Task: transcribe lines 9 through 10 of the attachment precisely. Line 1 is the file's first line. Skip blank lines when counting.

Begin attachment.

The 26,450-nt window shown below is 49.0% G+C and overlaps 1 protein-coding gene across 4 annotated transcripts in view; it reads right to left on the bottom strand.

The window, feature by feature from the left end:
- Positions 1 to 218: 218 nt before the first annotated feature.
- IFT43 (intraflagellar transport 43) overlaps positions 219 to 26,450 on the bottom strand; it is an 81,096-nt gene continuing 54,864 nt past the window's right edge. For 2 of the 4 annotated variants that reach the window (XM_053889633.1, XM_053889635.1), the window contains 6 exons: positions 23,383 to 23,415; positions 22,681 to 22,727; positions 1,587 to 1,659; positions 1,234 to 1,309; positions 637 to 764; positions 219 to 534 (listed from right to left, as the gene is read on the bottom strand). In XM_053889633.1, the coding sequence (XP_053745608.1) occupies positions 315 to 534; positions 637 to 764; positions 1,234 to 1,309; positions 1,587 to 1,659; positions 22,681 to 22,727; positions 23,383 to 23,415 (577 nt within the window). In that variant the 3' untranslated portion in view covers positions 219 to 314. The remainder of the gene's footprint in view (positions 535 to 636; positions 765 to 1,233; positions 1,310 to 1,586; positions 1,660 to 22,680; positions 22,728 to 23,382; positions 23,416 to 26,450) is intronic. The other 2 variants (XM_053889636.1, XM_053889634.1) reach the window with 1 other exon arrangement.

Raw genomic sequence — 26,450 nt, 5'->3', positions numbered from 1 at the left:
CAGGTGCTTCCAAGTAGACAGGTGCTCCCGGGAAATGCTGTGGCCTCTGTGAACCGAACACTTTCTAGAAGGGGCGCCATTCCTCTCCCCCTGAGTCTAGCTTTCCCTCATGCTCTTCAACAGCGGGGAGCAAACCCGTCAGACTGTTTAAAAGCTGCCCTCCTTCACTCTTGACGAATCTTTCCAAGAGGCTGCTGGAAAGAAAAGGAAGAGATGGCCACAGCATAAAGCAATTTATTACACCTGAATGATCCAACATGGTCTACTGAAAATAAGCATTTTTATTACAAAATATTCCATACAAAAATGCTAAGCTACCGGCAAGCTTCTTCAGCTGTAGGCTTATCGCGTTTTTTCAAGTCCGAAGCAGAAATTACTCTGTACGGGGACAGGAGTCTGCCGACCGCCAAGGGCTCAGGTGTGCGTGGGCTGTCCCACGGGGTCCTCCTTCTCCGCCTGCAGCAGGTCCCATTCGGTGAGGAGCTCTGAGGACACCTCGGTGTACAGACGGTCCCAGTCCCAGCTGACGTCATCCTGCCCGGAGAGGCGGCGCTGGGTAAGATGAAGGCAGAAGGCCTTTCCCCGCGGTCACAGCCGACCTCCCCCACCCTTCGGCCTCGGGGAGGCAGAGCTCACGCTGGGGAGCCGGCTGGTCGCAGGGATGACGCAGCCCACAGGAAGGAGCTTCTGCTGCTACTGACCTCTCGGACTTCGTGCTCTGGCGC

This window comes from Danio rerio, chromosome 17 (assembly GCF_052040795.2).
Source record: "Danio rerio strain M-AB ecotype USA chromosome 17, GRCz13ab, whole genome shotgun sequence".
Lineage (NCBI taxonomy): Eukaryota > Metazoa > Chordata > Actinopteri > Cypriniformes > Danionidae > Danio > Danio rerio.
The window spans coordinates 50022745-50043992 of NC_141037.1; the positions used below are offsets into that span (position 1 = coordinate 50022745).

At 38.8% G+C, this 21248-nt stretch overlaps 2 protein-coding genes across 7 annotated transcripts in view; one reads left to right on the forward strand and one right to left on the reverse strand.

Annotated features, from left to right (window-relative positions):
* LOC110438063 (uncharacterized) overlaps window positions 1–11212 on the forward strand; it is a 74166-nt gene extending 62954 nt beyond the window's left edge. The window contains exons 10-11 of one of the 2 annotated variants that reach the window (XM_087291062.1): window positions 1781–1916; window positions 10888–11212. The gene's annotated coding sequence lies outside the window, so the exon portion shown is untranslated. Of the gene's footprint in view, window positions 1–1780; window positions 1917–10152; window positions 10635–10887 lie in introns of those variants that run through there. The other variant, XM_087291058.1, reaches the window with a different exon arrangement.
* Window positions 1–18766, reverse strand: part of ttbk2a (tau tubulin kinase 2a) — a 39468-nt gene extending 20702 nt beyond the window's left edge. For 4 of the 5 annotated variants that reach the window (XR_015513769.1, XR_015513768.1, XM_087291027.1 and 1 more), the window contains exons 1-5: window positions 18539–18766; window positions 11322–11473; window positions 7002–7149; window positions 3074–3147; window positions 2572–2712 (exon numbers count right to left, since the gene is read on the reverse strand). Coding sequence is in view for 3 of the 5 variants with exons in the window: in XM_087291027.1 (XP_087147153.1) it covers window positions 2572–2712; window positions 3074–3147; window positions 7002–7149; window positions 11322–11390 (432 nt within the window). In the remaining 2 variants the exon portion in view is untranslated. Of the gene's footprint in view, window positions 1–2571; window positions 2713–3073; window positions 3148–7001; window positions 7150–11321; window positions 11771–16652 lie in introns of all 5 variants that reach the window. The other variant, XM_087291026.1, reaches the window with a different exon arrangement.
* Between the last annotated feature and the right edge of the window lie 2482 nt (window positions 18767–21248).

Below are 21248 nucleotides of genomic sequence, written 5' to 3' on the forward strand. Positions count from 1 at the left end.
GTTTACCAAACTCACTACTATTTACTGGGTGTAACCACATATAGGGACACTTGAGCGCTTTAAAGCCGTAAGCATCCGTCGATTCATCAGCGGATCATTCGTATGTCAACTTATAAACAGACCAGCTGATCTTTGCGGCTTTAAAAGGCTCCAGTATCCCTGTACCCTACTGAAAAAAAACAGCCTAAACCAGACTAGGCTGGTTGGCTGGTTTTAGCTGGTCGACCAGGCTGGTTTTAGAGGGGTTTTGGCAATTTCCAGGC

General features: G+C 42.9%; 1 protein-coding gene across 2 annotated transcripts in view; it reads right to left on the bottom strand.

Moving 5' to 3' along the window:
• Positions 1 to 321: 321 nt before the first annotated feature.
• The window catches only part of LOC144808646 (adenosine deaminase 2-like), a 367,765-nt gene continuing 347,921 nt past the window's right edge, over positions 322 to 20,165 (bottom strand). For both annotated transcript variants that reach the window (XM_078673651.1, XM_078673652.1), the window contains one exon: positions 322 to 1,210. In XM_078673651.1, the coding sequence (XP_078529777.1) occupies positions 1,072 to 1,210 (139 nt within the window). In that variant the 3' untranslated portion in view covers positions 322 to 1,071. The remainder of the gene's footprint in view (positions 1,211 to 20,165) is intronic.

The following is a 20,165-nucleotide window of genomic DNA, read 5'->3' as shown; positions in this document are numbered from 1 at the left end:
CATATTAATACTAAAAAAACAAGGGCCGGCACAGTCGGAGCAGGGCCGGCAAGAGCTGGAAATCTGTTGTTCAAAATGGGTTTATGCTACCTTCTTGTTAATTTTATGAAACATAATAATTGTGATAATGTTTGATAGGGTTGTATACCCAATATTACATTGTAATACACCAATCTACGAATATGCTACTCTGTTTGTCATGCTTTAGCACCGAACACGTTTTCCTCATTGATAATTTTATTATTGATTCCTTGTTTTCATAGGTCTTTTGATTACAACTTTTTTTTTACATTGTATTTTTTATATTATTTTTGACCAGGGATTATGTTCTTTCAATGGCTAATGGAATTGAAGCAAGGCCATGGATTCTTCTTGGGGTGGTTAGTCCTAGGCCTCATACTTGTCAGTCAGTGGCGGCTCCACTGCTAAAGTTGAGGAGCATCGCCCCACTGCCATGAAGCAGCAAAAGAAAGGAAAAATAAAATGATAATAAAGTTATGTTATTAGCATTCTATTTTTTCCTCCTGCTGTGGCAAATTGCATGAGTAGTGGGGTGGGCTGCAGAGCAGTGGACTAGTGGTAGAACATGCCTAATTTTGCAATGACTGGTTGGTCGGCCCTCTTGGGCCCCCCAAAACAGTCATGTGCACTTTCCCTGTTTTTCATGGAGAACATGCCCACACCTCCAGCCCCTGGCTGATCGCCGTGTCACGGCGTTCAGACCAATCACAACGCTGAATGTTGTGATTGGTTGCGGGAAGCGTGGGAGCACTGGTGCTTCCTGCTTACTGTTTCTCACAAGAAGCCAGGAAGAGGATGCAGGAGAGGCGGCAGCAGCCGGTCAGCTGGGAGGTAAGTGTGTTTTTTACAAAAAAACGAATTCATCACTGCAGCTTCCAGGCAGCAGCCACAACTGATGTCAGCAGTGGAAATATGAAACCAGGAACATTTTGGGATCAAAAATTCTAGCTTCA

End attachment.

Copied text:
Lineage (NCBI taxonomy): Eukaryota > Metazoa > Chordata > Actinopteri > Cypriniformes > Danionidae > Danio > Danio rerio.
The window spans coordinates 50022745-50043992 of NC_141037.1; the positions used below are offsets into that span (position 1 = coordinate 50022745).